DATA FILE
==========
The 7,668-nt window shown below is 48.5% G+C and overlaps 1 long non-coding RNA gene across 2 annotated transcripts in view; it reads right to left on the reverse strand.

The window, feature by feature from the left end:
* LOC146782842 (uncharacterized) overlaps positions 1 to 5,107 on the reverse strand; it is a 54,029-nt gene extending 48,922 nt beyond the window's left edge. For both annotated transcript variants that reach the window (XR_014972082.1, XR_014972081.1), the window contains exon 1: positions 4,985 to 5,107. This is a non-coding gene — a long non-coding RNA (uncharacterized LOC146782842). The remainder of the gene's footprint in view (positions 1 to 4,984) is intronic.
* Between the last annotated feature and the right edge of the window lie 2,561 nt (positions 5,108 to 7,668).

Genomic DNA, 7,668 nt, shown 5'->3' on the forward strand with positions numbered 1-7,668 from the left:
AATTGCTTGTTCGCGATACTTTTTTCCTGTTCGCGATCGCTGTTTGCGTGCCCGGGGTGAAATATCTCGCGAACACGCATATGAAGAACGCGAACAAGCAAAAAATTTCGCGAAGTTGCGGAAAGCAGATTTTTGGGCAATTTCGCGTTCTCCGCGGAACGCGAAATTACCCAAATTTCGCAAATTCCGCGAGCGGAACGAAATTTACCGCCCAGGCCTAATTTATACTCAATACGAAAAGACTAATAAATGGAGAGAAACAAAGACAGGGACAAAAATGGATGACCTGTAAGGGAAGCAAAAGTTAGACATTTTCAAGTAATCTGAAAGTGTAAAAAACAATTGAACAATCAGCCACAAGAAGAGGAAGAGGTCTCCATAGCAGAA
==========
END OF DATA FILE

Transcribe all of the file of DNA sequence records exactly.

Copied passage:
The 7,668-nt window shown below is 48.5% G+C and overlaps 1 long non-coding RNA gene across 2 annotated transcripts in view; it reads right to left on the reverse strand.

The window, feature by feature from the left end:
* LOC146782842 (uncharacterized) overlaps positions 1 to 5,107 on the reverse strand; it is a 54,029-nt gene extending 48,922 nt beyond the window's left edge. For both annotated transcript variants that reach the window (XR_014972082.1, XR_014972081.1), the window contains exon 1: positions 4,985 to 5,107. This is a non-coding gene — a long non-coding RNA (uncharacterized LOC146782842). The remainder of the gene's footprint in view (positions 1 to 4,984) is intronic.
* Between the last annotated feature and the right edge of the window lie 2,561 nt (positions 5,108 to 7,668).

Genomic DNA, 7,668 nt, shown 5'->3' on the forward strand with positions numbered 1-7,668 from the left:
AATTGCTTGTTCGCGATACTTTTTTCCTGTTCGCGATCGCTGTTTGCGTGCCCGGGGTGAAATATCTCGCGAACACGCATATGAAGAACGCGAACAAGCAAAAAATTTCGCGAAGTTGCGGAAAGCAGATTTTTGGGCAATTTCGCGTTCTCCGCGGAACGCGAAATTACCCAAATTTCGCAAATTCCGCGAGCGGAACGAAATTTACCGCCCAGGCCTAATTTATACTCAATACGAAAAGACTAATAAATGGAGAGAAACAAAGACAGGGACAAAAATGGATGACCTGTAAGGGAAGCAAAAGTTAGACATTTTCAAGTAATCTGAAAGTGTAAAAAACAATTGAACAATCAGCCACAAGAAGAGGAAGAGGTCTCCATAGCAGAA